Research paper on “Activity knowledge discovery: Detecting collective and individual activities with digital footprints and open source geographic data” published in Computers, Environment and Urban Systems

Reference: Liu, X., Huang Q., Gao S. and Xia J., 2020. Activity knowledge discovery: Detecting collective and individual activities with digital footprints and open source geographic data. Computers, Environment and Urban Systems, 85, p.101551. DOI: 1016/j.compenvurbsys.2020.101551Paper Link >>


Digital footprints collected from social media platforms are often clustered using methods such as the density-based spatial clustering of applications with noise (DBSCAN) and its variants to identify daily travel activities (e.g., dwelling, working, entertainment, and eating). However, these clustering methods mostly only consider the spatial distribution of travel activity points while ignoring their geographic context, resulting in the aggregation of digital footprints representing different activity types into one cluster. In addition, existing works only focus on examining people’s travel activities at either the collective (i.e., macro) or individual (i.e., micro) level. To this end, this study utilizes geographic context information and develops a novel activity knowledge discovery framework to better detect frequent travel activities at both levels. First, we develop a multi-level spatial clustering method to aggregate digital footprints of a group of users into collective clusters (i.e., activity zones) by inferring and integrating the underlying activities performed at each zone with OpenStreetMap (OSM) datasets that can inform geographic context of the activity zones. Next, we introduce a location-aware clustering method to detect activity zones and associate activity types at the individual level by aggregating individual footprints based on the collective results. As case studies, digital footprints from 49 selected users are analyzed to evaluate the proposed framework. The results reveal that: (1) The multi-level spatial clustering method can often detect significant collective activity zones; and (2) The location-aware clustering method can aggregate individual digital footprints into activity zones more effectively compared with existing density-based spatial clustering methods (e.g., DBSCAN and multi-scaled DBSCAN).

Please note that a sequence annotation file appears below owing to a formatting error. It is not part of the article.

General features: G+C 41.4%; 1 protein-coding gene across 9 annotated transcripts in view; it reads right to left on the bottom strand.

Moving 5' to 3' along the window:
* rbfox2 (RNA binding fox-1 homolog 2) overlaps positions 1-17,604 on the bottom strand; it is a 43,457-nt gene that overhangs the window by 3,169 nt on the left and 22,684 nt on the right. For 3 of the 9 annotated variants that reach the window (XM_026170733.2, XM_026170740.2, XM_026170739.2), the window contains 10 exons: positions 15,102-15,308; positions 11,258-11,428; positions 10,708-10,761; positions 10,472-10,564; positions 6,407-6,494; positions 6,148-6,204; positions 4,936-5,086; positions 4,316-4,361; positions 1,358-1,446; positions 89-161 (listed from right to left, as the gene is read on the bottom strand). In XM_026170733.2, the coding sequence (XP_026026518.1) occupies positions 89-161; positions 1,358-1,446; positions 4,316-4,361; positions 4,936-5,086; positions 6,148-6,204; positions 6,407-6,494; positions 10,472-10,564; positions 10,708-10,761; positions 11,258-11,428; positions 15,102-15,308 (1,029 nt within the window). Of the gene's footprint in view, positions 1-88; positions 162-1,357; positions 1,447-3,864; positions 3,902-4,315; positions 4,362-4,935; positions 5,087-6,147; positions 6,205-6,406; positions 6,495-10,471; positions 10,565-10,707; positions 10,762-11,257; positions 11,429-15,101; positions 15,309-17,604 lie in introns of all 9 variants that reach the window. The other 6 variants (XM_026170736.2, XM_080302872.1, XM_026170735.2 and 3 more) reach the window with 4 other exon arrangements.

1. This research proposes a two-step framework to effectively detect both collective and individual activity zones and activity types. To our best knowledge, this work is the first to examine people’s frequent activities at both levels.
  2. The activity zone detection methods, with multi-level spatial clustering for the collective level, and location-aware clustering for the individual level, consider the geographic context and enable the accurate detection of travel activities from sparse digital footprints.
  3. With open source OSM datasets, this work provides a detailed inference of activity types (ten in total; Table 3), contributing to the comprehensive understanding and analysis of human movement behaviours.


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